Halloween is right around the corner, but in light of my recent discoveries after being enrolled at the Institute for Integrative Nutrition for over 6 months now and learning about damaging effects of artificial colors and flavors (and petroleum and coal tar) in candy, I haven’t been feeling very excited about a holiday that promotes candy consumption. To put it bluntly, I’m having a real moral dilemma about handing out candy this Halloween!
Americans spent a whopping $2.3 billion on Halloween candy in 2011. So it is not surprising to learn that 1 in 3 children and adolescents are overweight or obese and that number is increasing at alarming rates. That’s a staggering 25 million children who are at high risk for Type 2 Diabetes, high blood pressure, joint problems, sleep apnea, depression and a whole host of other diseases and health problems.
So the idea of handing out “treats” that are laden with sugar (or worse, high fructose corn syrup) AND chemicals was less than appealing to me. But what’s a good alternative to avoid getting out house egged or TPed (you know the old toilet paper in the trees)?
To stop the sweets overload this Halloween, consider handing out healthy snacks and non-edible treats like miniature toys, and temporary tattoos — items you might find in a typical goody bag. Try these options to add fun and healthy twists to trick-or-treating.
As October nears, the Halloween section of your local super store (think Wal-Mart and Target) or craft store typically will be stocked with temporary tattoos, stickers, Kazoos or other small musical instruments, playdoh, multi-packs of puzzles, rubber spiders, whistles, yo-yos, silly disguise glasses, wax vampire teeth, Tiny decks of cards, bracelets, rings, “Slime”, paddle balls, finger puppets, Origami paper & instructions and bubbles. These are only a sampling of the simple cost-effective toys that can provide fun and whimsical alternatives to traditional treats and will entertain long after the Halloween candy is gone.
Cold Hard Cash
If you are like me, I have a jar sitting on my dresser full of coins. Why not give out those pennies, nickels, and dimes? Who doesn’t love getting money, especially a kid?
School supplies may sound boring, but many children will be delighted to find Halloween or fall-themed pens, pencils, pencil toppers, fancy erasers, crayons, rulers, small notepads, stencils or stickers in their treat bags. These items individually can cost pennies and typically no more than a quarter. They are usually sold as multiples in a single package. Placing a variety of these low-cost items in a clear baggie translates as a mini art kit.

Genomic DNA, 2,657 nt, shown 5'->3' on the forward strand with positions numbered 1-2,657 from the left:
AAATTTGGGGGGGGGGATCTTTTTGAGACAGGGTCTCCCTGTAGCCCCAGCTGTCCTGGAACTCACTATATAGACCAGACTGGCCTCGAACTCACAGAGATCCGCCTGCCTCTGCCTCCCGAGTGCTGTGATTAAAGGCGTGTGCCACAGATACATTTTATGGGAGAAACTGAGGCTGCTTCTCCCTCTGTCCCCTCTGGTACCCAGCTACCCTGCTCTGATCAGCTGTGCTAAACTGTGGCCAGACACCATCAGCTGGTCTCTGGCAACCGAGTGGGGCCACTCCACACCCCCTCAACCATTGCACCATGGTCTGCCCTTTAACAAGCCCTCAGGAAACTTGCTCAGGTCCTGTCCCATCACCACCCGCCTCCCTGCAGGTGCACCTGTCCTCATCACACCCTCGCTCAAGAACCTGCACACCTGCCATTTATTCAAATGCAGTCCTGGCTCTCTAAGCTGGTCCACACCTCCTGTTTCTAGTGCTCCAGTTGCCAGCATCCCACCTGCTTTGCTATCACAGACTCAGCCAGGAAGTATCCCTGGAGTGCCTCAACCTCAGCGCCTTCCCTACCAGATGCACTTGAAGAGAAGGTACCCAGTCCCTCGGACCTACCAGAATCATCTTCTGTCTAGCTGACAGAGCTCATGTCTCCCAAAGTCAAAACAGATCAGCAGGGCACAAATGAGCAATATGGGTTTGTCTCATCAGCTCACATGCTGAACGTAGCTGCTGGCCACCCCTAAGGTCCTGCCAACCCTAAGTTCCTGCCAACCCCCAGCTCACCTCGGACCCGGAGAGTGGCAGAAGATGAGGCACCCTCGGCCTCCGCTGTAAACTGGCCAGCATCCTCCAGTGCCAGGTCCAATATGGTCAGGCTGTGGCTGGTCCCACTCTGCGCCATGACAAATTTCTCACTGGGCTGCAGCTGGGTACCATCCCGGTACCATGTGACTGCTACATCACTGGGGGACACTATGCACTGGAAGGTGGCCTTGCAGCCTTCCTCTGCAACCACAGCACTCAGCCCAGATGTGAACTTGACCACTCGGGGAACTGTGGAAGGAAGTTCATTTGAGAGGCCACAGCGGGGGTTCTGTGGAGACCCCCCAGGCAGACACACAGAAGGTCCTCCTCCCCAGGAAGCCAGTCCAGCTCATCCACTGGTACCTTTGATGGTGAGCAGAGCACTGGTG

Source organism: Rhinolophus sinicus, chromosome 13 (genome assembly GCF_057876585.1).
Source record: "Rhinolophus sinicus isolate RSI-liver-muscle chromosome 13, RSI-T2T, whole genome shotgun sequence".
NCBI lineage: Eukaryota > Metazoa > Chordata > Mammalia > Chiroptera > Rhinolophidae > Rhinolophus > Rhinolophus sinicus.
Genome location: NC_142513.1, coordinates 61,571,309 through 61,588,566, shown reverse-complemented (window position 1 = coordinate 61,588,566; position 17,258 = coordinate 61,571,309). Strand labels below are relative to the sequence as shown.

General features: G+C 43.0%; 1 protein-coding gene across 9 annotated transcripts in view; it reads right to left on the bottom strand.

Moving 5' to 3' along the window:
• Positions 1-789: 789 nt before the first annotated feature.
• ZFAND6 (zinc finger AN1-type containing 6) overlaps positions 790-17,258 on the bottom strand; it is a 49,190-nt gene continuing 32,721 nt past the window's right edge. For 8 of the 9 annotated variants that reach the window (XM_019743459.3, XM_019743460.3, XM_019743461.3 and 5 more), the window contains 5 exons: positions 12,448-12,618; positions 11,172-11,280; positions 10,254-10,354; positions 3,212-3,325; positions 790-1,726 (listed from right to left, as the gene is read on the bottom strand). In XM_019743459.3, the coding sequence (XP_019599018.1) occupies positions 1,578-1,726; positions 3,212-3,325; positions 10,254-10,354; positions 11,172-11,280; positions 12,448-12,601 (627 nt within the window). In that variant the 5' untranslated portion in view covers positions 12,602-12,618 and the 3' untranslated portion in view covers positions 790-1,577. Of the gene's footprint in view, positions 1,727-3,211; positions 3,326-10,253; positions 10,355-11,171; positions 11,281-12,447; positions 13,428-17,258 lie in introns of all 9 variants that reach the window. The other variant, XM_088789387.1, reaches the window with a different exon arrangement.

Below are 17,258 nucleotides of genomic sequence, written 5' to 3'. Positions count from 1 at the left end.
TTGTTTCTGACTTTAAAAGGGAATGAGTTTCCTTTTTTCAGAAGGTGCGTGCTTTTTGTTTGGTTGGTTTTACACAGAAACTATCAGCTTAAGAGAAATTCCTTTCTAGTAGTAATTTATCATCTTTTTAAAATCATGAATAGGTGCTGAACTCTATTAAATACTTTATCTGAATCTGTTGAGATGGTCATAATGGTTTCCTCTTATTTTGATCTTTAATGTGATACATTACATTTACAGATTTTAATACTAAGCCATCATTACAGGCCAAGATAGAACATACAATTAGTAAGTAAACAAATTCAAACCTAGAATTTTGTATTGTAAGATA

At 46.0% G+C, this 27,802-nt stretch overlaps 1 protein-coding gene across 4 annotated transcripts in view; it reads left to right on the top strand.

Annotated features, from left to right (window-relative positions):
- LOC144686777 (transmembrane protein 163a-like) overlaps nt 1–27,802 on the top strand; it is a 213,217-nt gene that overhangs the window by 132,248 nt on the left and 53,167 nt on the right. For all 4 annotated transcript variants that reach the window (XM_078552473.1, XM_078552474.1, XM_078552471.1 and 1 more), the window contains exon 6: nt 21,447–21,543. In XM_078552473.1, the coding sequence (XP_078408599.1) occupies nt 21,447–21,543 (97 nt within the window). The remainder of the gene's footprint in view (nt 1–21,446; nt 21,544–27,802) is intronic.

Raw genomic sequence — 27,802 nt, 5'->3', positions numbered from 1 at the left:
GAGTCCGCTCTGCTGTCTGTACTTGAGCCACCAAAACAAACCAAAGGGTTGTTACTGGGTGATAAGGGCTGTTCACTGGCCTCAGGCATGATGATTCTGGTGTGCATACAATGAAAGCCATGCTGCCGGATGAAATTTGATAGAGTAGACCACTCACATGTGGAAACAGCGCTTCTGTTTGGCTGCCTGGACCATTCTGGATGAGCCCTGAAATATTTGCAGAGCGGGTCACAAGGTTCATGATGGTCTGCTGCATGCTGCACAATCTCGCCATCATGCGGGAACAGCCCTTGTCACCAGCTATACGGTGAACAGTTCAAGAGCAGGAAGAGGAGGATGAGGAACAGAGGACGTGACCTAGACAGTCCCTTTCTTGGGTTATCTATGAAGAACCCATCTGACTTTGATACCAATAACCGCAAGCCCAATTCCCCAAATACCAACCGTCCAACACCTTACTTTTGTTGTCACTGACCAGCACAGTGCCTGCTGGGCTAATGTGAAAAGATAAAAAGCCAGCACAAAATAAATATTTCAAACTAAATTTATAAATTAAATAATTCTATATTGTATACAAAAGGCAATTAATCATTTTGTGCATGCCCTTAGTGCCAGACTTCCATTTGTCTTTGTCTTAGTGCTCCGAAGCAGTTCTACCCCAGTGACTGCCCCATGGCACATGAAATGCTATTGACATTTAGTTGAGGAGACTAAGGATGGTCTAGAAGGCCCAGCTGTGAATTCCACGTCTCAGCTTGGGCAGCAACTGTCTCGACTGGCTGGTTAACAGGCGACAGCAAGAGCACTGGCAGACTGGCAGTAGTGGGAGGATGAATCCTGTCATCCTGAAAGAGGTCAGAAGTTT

Pre-packaged Fruits and Vegetables
Offering pre-packaged fruits and vegetables can be far from bland. Today, supermarkets offer fresh pre-washed carrots, apples and grapes in single portion pre-packaged sizes. For items with a longer shelf life, consider snack-size boxes of trail mix and dried fruit (again limit the dried fruit because it is loaded with more sugar that regular fruits).
Pre-packaged Nuts and Seeds
Look for individual packets of salt-free, sulfite-free and artificial flavor free varieties of sunflower seeds, pumpkin seeds, pistachios, cashews and walnuts.
What about candy?
If you feel passionately about giving out a more traditional treat, but want to keep it healthy, there are plenty of options. The goal with choosing candy is to think outside the conventional candy box, which means applying the same criteria for candy that you would for any food: look for organic, all-natural, dye-free ingredients that are ethically sourced and packaged with the Earth in mind (i.e. compostable packaging, sold in bulk, etc.).
Health-wise, a fantastic choice is pure, dark chocolate. Dark chocolate is anti-oxidant-rich and when it is also Fair Trade you know the farmers who grew the cocoa were treated and compensated fairly. Many candy companies also give a percentage of their sales back to worthy causes.
Surf Sweets’ fun selection of sour worms, gummy bears, lollipops and more, all packaged perfectly for Halloween is also at the top of a healthier candy selection if you don’t want to give chocolate. Bonus: they’re gluten-free, too!
What will you pass out this year? Will your kids go trick-or-treating?